I've had porcelain veneers on top front teeth for 13 yrs; the gums have started pulling away recently and I can now see the margins. My dentist saw no signs of gum disease and said it's a natural reaction to foreign material of the porcelain, or just aging. I had receding gums on the bottom as a child and needed surgery. I brush twice a day with Sonicare, floss, use no-alcohol mouthwash. The dentist has recommended replacing the veneers to cover the margins, but what about the gums?
Replace Porcelain Veneers if Gums Are Pulling Away? (photo)
Doctor Answers 8
If My Gums Receed Away From My Porcelain Veneers Do I Need To Replace Them?
You don't have to replace your veneers unless you feel that your show too much of the darker root when you smile. We'll commonly see some recession over the years in a fair amount of patients who don't have any gum disease and exhibit good oral hygiene. For some, it is just a matter of some aging going on.
Just looking at your veneers they look a little "bulky" and slightly "overcontoured" around the gum line. I'm sure your dentist has since adopted newer techniques in tooth preparation and design so that your next set of porcelain veneers will look a lot better, more natural and not nearly so thick.
If you decide to replace your veneers they can be removed quite easily. You dentist has the choice of using more esthetic and natural materials, like EMax porcelain, which will help your teeth look a lot better too.
Anterior veneers and recession.
Gum recession is a popular sign in the porcelain restorations and part of aging process. There are multiple ways to address it: change veneers, camouflage the recessed gum with the matching material, or do the grafting around recessed veneers. The gum grafting requires superb clinical skills, so you should obtain the consult from experienced periodontist who will be able to help you and possibly save current veneers.
Do Porcelain Veneers Have to Be Replaced If Gums are Pulling Away?
Receding gums are a natural part of aging. No matter how well you take care of your oral health you will still experience gum recession. The older we get the longer our teeth become because of this gum recession; hence the term "long in the tooth" that describes an older person.
The only way to resolve your concern is to redo the porcelain veneers. Well crafted veneers will ensure that this gum recession does not proceed faster than you are genetically predisposed and continued quality maintenance will also ensure that your second set of veneers will last as long as possible.
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Gum recession does happen due to age and foreign materials. The only way to correct this problem is to have the veneers replaced. If it doesn't bother you from a cosmetic perspective then leave them as is.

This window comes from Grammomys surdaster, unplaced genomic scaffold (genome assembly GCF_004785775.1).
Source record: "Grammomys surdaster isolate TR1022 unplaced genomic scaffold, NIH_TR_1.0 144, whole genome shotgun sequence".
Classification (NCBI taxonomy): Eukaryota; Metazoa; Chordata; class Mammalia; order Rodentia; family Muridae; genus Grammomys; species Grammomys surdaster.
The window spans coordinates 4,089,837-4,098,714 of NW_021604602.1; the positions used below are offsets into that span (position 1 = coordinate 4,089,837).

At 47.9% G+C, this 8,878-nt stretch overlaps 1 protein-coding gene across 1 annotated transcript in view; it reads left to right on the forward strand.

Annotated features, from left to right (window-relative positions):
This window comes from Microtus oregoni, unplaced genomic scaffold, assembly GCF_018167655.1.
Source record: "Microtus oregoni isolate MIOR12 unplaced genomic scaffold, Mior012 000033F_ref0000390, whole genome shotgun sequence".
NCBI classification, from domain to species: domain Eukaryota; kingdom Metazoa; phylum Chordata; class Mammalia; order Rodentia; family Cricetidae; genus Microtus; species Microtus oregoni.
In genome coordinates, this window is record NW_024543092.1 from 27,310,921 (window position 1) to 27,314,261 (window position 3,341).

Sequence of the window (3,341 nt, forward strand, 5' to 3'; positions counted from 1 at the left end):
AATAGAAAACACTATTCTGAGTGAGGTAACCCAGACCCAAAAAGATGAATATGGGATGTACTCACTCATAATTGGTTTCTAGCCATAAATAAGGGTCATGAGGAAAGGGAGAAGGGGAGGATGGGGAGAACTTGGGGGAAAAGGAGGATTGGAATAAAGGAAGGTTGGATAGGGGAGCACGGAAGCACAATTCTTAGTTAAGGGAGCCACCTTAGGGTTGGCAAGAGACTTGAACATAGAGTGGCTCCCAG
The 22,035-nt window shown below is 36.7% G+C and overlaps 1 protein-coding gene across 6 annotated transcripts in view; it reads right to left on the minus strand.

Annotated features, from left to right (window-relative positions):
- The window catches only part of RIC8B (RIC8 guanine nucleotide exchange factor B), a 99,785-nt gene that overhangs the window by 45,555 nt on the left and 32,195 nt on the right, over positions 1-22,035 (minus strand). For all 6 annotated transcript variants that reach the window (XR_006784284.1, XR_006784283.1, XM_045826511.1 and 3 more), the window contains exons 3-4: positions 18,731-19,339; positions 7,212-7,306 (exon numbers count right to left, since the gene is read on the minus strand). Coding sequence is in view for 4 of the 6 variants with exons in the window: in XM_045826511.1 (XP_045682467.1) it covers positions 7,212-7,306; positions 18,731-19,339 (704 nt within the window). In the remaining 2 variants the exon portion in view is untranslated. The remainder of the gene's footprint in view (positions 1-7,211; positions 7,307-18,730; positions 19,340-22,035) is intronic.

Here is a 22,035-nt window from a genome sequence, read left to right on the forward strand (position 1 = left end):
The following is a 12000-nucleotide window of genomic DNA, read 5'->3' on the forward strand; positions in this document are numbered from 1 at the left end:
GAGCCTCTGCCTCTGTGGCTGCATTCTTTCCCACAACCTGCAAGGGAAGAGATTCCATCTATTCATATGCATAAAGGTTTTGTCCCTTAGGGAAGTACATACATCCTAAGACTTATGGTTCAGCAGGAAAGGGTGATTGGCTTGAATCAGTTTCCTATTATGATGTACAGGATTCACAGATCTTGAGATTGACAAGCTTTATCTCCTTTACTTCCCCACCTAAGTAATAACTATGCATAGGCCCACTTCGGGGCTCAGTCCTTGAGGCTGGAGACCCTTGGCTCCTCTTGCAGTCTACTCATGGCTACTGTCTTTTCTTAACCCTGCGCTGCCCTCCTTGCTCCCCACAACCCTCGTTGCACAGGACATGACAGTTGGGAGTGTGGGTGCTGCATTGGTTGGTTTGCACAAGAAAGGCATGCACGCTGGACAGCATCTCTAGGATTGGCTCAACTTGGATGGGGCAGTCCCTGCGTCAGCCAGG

I personally think that your veneers are little bulky. Today's ceramics can be made thinner while still being strong. So replacing them now might give you a better smile.
New Veneers for Gum Recession
The other doctors have answered your question well. You will likely continue to recede, so you don't want your new veneers to look unsightly. Dr. Neuhaus talks about matching the color at the area of the veneer close to the gum to the natural color to the teeth. The ceramist can also add more translucency in the are next to the gum - also callled Contact Lens Effect. Then future recession will not look bad and you can enjoy your veneers for many years. Best of luck to you.
Replace Porcelain Veneers Due to Gum Recession
Yes, in order to correct the cosmetics of your situation, you would need to replace the veneers. If the margins are crafted well to eliminate any bulk, excess, or poor contour, then you will get many more years of beauty until the margin shows once again due to age. A proper margin should be of matching color to the tooth structure above it, so that it should look OK even when it is exposed due to recession.
Also, those veneers must be replaced soon.
I agree with Dr Lockhart, aging contributes sometimes with the gum receeding, but also please keep in mind that those veneers should be changed soon. I recommend to change them after 8-10 years at the most. If you get well crafted veneers again, ones that fit your gums, and if you have no gum disease, it is very probable that gum receeding will stop.
Gums pulling away from veneers
This problem is fairly common, the question I would ask is their enough good tissue meaning attached tissue rather than unattached tissue... If all the attached tissue has been lost then you would be best to graft first t establish a good zone of attached tissue and then 3-4 months later new veneers or crowns, I would also suggest keeping the margins of the new crowns at the tissue margins rather than below to decrease chances of further recessions good luck
Kevin Coughlin DMD, MAGD, MBA CEO of Baystate Dental PC.